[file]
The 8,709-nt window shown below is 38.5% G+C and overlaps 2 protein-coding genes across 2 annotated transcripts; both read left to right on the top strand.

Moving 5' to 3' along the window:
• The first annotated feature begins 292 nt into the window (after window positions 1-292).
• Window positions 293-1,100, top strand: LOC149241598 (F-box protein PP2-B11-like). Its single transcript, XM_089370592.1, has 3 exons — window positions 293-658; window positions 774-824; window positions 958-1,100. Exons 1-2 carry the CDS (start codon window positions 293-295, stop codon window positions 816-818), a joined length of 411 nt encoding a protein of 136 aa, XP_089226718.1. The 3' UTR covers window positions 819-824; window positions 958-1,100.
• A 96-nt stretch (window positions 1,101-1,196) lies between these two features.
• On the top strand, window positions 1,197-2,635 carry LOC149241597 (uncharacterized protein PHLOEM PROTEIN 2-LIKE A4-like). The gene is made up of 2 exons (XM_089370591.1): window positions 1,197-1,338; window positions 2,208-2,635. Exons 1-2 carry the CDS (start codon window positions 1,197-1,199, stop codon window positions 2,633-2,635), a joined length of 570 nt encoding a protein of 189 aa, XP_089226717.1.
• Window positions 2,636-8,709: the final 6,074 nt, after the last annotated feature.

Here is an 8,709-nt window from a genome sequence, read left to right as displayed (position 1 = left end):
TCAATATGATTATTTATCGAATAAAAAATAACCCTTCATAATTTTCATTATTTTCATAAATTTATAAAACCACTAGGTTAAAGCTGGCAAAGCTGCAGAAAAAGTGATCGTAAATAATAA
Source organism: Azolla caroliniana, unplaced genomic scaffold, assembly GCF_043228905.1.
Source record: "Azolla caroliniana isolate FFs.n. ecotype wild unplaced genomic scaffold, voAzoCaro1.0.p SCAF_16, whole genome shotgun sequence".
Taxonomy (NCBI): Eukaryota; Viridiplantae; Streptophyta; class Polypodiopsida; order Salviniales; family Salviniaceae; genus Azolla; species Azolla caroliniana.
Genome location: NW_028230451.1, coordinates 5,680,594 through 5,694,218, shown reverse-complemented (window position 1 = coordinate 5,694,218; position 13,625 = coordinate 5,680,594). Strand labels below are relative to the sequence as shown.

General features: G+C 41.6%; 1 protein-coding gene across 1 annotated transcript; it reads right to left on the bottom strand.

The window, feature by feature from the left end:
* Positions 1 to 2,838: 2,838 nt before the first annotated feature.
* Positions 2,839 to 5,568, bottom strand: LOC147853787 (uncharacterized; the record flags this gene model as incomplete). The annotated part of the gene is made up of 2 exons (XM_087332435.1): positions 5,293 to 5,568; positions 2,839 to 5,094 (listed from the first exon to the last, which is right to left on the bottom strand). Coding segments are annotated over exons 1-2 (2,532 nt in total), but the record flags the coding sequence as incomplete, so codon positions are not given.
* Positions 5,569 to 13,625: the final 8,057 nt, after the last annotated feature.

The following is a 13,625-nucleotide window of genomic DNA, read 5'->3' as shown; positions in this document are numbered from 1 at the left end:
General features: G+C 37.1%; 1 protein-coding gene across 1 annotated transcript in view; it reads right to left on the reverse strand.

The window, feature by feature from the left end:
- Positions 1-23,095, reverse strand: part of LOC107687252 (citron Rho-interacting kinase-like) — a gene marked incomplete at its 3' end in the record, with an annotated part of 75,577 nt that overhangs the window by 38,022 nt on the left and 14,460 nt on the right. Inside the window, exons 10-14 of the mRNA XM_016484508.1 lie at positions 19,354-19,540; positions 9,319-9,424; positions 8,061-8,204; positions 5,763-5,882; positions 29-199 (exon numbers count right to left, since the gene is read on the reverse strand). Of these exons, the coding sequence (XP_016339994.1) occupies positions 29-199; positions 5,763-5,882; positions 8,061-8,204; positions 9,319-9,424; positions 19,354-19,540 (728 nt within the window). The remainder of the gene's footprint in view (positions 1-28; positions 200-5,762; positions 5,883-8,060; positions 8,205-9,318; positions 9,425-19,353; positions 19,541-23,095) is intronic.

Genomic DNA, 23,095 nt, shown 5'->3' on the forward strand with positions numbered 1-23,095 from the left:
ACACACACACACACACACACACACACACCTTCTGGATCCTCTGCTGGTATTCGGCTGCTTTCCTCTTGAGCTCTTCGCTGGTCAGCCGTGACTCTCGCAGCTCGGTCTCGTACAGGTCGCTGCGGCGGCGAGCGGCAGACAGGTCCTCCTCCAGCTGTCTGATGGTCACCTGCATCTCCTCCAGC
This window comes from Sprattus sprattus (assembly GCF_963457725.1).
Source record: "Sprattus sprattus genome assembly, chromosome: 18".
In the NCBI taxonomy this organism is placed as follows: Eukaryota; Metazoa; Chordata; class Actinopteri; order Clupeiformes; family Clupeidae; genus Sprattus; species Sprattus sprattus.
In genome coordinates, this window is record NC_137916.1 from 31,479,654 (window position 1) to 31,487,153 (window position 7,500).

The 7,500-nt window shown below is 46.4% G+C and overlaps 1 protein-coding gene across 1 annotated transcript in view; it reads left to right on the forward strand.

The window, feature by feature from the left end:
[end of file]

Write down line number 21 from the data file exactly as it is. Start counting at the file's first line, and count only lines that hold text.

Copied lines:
The window, feature by feature from the left end: